So, my solution is short and sweet: dualism. There are two gods, each of opposites; good vs. evil, warm vs. cold, male vs. female, etc. They are in perfect balance with each other, and always in constant conflict and opposition. Obviously I’m taking cues off of Zoroastrianism and—more so—Manichaeism, but I figure I’ll mix it up a little and have the divine forces of good be personified by a woman and evil by a man, something I’m not sure I’ve ever seen in mythology before. I know some Hindu bhakti sects have goddess worship cults, which leads to some totally insane practices, such as male devotees having spiritual sex with their protector goddess to gain divine powers. I doubt I’ll be focusing on any elements like that—I find it so jarring it’s pretty hard not to chuckle a little—but I guess it’s out there.

Anyway, I’m thinking for the mythology, the male and female were originally husband and wife, and through their copulation they created all the races of the world. Probably some weird story like their firstborn was stillborn, and it’s body became the earth, blood the water, placenta the sky, etc. Then came the elves, the dwarves, and the humans. They could not decide on how to raise the humans and what they should be like, and this eventually resulted in conflict which exists today, and explains why humans are more adaptable than elves or dwarves, simply because neither creator could make up their mind. The Father then tried to make his own races out of mud and clay, and these became the orcs and the ogres and the goblins and such, but they were all incomplete and failures. The Mother tried to create her own races, such as the halflings, but without a father they were weak and pitiful.

There is also a third path—the thin line of neutrality between the two forces which exists when they clash against each other. As you can imagine, this is quite similar to the Taoist notion of wuwei—action without action, going with the flow, or whatever you want to call it. They embrace all disasters and celebrate all successes equally. The lack of dogma, or even any divine worship, means that followers are never clerics, but instead druids, monks, and the like.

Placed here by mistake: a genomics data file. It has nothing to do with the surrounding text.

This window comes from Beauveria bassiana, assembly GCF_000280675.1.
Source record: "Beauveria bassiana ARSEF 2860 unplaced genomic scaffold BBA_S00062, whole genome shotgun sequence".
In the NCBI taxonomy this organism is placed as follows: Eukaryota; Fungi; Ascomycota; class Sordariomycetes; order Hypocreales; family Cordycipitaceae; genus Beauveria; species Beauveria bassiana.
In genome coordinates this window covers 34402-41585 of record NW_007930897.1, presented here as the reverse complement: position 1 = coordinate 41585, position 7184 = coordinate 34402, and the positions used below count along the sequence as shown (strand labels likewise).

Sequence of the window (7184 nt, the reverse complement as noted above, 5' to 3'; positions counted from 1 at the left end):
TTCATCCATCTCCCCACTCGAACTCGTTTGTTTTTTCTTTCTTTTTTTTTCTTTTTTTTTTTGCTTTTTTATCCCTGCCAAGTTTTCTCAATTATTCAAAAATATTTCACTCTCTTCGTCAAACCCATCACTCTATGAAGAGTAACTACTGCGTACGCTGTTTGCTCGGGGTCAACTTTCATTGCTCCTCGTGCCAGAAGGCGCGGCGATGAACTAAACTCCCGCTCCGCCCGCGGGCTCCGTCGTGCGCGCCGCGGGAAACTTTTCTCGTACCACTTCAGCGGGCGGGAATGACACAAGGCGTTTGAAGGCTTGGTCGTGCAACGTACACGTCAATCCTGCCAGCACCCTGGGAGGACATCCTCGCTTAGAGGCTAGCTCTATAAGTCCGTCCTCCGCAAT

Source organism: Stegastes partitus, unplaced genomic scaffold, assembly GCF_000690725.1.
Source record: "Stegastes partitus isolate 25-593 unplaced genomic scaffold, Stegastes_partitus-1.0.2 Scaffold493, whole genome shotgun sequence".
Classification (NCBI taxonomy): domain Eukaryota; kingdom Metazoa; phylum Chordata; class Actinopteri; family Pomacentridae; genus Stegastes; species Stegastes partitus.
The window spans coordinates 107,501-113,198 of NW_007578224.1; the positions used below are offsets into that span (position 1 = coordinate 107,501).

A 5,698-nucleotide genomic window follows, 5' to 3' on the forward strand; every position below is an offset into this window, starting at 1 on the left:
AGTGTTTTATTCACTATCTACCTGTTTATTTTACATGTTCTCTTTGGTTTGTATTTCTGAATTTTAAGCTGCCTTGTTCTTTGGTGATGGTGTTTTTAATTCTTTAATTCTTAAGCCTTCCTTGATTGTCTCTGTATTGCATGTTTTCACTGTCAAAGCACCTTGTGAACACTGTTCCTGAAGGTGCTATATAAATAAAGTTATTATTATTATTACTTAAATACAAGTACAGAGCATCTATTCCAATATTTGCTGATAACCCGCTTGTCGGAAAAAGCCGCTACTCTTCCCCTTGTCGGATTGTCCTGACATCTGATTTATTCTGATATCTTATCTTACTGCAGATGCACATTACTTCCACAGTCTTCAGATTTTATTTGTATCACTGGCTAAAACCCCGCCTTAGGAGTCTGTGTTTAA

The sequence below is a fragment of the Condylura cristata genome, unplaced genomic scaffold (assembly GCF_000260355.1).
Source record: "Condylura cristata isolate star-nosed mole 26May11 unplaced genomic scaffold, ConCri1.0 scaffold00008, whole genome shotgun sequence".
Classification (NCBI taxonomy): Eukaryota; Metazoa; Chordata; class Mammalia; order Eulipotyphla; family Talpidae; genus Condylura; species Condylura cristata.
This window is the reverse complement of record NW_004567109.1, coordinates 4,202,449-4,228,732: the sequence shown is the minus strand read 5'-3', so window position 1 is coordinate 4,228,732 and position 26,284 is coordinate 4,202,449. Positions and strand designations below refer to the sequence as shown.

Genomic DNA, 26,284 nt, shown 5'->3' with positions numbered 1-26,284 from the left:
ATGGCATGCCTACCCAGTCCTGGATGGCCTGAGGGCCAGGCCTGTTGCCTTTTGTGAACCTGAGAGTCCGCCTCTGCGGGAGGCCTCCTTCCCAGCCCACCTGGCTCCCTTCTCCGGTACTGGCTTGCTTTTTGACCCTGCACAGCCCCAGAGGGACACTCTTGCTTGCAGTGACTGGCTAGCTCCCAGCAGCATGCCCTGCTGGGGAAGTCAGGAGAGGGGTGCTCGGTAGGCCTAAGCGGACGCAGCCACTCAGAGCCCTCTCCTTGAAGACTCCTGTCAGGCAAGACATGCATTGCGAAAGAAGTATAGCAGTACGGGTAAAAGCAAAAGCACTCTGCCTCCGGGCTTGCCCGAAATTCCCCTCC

Obviously, various sects exist within the dualism. One group might emphasize the mercy and life-bringing aspects of the Mother, whereas others might emphasize the law and order aspect to her. The Mother, being LG, can have followers who are LG, NG, or CG; or LG, LN, or LE; conversely the Father who is CE can have followers who are LE, NE, or CE; or CE, CN, or CG. The Father is certainly far less popular amongst the civilized races, and is banned in many of the cities of the Marchlandes as wicked heresy and evil, though monasteries of CG monks of the Father do dot the countryside.

Building on this, paladins obviously have to be devotees of the Mother, and antipaladins of the Father. I’ll probably think up some fancier sounding name than Paladin of the Mother or Paladin of the Father (the hell I’m using antipaladin), but given that no one is playing one… meh.

TN characters can follow either god, though far more likely follow the Third Path or are simply secular and have no interest or emphasis on religion at all in their lives (though logically the world has no atheists, as the Mother and Father are indeed very real).

I figured the various sects of the Mother and Father would have symbols, and that each group was have some easy to identify symbol, similar to say a Christian cross, so the Mother is represented with an inverted delta, and the Father with a T. Should be obvious why. If you study symbolism, these are about the most basic of all symbols representing male and female. Various sects make various modifications to the complex forms to represent their ideologies. So, while the Mother here is seen holding two scepters/maces/wands, she might be seen carrying a sword and a scale for a more vigilant group.

I figure the official church of the Mother is called the Matriarchy, and thus the official church in Ageutia is the Matriarchy of Ageutia (though the leader, presumably thus called a Matriarch, is in fact male). The Patriarchy is outright banned in Ageutia, save for a small temple devoted to the Father as Protector. While the Father is the manifestation of destruction, the idea goes that he is also capable of deciding who is afflicted with disaster, and by worshiping him and making sacrifice, they gain his favor and thus protection from ruin and disease. The symbol of the Father as Protector is the same as above, but his sword is upside down and in his left hand instead, showing non-destructive and warlike intentions.


The Marchlandes trappums